Ten years later, action movies still haven’t learned from Drive
Yesterday marked the tenth anniversary since the cinematic debut of Drive, a film centered around Nicolas Winding Refn’s high-octane car that probably doesn’t get the credit it deserves for pulling Ryan Gosling out of his rut ââas as a romantic leader and have established him as a serious, dramatic actor. Without Drive, we wouldn’t have Blade Runner 2049 – or at least we wouldn’t have Ryan Gosling in it. Looking back on the film’s legacy, that’s about all you can say about it. It helped Gosling’s career. The end. But it should have been a turning point for a genre that is still out of date a decade later. The driving was a breath of fresh air, but we all let it pass. Ten years later, it’s worth giving it some credit.
Drive was a film about a man – known only as Driver – whose day-to-day job is to do stunts for Hollywood blockbusters. At night, he’s an escape driver for hire, helping bank robbers and crooks escape the police at high speed, all the while managing to blend in with the audience and let everyone scatter safely. . It has an astonishing 7.8 on IMDb and an identical 78 on Metacritic, although reviews tend to be harsher, having the same score is good news on the critical front. This characterizes the problem with Drive – a lot of people cared more about what they couldn’t see than what they were doing.
A critical score of 78 is still not universal approval, but the reviews from the public are much more interesting. It’s not like playing with Drive gets bombarded with ones and zeros for opening in Odeon and not Cineworld or for including a woman – the scores are pulled down by five, six and seven, decrying the movie like “dull”, “boring”, and “slow”. It’s a car chases movie where people are beaten to death with hammers. It’s not boring. But it’s not a typical action movie either, and that’s the problem – but the problem isn’t with Drive to do something different, it’s with action movies to make the movie. same thing over and over again.
He was getting older when Drive came out a decade ago, and now he really should be dead. Dwayne Johnson starred in two different films about the destruction of a skyscraper in 2018, having played three years earlier in San Andreas, where a bunch of buildings are destroyed. These are reluctant male heroes, often with family issues, who are forced into action, saving the day with just violence while joking and walking away from explosions without looking back. This is the plot of Die Hard, which came out in 1988. Why are we still doing it?
There are action movies that try to be different. Free Guy has an innovative concept and has seen huge success this year, while Gunpowder Milkshake shakes the formula up pretty well. One of the most successful action films of the decade, John Wick, also withstands heavy VFX blasts, opting for tightly coordinated stunts and intricately choreographed fight scenes.
Most of the time it’s superhero festivals, Fast & Furious, or generic actor # 3 in Explosions Are Cool. Clearly people like it. I can’t understand why. But they do, and these people wanted Drive to be that kind of movie. If more people had understood what it was really meant to be, perhaps it would be remembered more fondly today.
In a landscape where so many action movies are loud, Drive was silent. While he rejects the typical pattern of higher and higher stakes with bigger and bigger booms, there is surprisingly little dialogue. Most of the scenes are two characters who just talk, but they don’t really talk. They look at each other. They think. Look, I know I feel like I’m writing this wearing tweed and patting a clay pipe, but if you put two clumsy, withdrawn and nervous people together, here’s the result. The scenes in Drive are incredibly real, as they feel like an attempt to capture that moment of shared silence between two people who don’t really know how to communicate what they are feeling. It doesn’t feel like, like so many action movies, it was written to make you laugh, or to have a zinger that might one day end up on a shitty t-shirt.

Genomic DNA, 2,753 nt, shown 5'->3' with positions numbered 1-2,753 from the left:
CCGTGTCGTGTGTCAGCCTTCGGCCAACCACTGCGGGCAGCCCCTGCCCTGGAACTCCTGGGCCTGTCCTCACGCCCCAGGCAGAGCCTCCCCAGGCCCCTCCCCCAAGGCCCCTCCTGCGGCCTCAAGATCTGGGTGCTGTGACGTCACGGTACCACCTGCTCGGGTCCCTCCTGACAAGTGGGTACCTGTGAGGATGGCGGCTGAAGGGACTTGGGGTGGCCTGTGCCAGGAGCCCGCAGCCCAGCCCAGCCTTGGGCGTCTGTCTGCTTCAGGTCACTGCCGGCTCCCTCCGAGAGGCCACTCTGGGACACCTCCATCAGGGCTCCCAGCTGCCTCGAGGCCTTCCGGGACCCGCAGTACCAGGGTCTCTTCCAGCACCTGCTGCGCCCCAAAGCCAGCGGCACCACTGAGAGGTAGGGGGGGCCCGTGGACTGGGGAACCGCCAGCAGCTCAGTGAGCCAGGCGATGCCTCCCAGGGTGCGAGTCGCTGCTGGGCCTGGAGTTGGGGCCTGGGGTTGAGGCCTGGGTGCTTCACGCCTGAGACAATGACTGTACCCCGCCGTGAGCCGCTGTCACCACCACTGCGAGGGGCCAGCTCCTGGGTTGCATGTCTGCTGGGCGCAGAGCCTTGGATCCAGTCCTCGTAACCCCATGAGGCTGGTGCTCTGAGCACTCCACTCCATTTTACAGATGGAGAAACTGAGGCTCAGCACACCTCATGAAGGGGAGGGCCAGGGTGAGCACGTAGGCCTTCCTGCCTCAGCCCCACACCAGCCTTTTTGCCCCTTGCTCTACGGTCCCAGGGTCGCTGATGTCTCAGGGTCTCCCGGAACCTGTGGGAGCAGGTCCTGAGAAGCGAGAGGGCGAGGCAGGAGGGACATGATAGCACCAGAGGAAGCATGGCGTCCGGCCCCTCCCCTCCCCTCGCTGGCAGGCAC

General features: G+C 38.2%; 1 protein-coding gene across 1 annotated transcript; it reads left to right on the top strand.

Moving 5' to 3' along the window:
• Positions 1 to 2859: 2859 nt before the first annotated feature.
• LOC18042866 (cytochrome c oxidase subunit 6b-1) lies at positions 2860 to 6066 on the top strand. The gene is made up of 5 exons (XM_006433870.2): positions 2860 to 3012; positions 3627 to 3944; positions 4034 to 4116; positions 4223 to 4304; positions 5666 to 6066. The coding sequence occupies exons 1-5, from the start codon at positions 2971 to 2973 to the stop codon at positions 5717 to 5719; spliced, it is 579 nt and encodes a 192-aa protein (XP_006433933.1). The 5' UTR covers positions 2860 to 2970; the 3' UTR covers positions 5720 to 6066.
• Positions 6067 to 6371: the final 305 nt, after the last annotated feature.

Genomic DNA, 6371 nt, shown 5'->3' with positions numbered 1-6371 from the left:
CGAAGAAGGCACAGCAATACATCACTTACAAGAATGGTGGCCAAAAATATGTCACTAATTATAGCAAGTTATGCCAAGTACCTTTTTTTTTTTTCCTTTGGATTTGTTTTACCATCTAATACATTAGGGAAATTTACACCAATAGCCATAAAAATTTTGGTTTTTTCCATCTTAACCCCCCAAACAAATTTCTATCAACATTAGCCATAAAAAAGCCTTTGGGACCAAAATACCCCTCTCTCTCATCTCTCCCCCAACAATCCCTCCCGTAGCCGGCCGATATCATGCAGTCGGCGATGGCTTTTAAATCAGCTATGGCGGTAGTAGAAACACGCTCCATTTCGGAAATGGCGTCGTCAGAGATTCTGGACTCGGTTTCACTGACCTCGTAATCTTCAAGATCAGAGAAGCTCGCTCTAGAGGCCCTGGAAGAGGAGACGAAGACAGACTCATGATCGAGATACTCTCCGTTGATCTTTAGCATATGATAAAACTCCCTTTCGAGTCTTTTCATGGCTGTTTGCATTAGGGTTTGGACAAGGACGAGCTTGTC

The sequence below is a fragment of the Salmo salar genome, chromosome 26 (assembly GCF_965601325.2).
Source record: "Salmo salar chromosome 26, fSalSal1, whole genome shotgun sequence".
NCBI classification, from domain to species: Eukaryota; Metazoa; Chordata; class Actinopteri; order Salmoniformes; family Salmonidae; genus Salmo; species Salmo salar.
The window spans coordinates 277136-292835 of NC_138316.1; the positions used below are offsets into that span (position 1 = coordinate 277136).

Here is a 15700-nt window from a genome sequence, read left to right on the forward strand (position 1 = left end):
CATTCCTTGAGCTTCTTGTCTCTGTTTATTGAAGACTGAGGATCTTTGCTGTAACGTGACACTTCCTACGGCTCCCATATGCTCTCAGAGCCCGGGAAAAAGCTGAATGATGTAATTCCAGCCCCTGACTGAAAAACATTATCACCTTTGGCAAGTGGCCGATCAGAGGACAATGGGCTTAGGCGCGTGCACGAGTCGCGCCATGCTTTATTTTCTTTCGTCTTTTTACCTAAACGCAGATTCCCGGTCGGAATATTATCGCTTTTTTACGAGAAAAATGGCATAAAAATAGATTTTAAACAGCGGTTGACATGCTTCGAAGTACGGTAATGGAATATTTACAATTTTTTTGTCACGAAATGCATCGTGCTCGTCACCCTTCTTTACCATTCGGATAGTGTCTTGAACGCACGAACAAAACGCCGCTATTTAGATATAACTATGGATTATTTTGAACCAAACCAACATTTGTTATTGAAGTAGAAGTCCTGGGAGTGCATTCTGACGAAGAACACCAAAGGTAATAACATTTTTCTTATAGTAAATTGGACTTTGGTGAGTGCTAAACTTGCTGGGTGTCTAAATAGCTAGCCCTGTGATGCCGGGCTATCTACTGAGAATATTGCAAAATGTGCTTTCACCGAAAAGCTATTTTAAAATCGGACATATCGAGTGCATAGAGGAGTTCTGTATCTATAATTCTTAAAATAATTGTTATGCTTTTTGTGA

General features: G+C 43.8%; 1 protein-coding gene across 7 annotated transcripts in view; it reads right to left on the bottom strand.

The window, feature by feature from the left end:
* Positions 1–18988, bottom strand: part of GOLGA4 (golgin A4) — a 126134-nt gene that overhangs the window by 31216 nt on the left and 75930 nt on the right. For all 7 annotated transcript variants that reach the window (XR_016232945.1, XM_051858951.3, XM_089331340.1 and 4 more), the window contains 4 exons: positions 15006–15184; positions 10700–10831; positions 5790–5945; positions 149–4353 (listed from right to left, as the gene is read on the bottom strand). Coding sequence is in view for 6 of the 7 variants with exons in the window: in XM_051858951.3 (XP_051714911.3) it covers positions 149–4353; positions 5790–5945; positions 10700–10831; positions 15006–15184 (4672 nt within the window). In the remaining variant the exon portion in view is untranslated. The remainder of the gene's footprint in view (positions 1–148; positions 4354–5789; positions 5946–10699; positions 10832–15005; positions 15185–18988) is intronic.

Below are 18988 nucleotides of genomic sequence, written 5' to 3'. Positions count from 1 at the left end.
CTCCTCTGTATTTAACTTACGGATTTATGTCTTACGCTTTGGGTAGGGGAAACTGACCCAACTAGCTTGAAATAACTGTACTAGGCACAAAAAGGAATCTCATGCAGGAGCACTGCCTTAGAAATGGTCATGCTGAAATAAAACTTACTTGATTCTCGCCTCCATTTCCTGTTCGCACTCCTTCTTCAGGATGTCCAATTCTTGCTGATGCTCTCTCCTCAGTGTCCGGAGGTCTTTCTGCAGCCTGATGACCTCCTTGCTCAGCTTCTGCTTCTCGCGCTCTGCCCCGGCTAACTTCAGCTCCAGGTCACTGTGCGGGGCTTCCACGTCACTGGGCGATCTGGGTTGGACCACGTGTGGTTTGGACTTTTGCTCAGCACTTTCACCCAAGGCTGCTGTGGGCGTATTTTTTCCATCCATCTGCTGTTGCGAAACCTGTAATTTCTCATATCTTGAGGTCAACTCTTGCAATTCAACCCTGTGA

We haven’t even started driving yet. It’s not really something other movies can learn from – it’s an incredibly car-centric movie – but given the number of legendary car chases in the movie archive, Drive may have done something completely different. of each of them is a huge credit to his creativity.
It opens with a 12-minute long driving sequence with virtually no dialogue. I understand that, added to what I just said about the characters who talk without speaking, seems to justify all of this “it’s boring” criticism, but how many action movies can you think of that have the stones for it? say ‘Yeah, do you like car chases? Here’s 12 minutes from a. Shut up’ – he trusts his audience, and that same audience bought tickets expecting to have their hand while a megahunk was holding his hand and showing bright flames of VFX.
As the vaporwave beats escape the car stereo, the driver’s leather-wrapped hands effortlessly glide the getaway vehicle down impossibly narrow lanes, tumbling down the asphalt, skidding through tight bends and eventually slipping silently. in a parking lot, the police puzzled, the job done. Drive doesn’t jump on the action – it’s clearly still an action movie, no matter how unusual – but it understands how to tell a story at a pace and with layers much better than the generic blockbusters whose genre is. still plagued today. Ten years later, he deserves a second chance.
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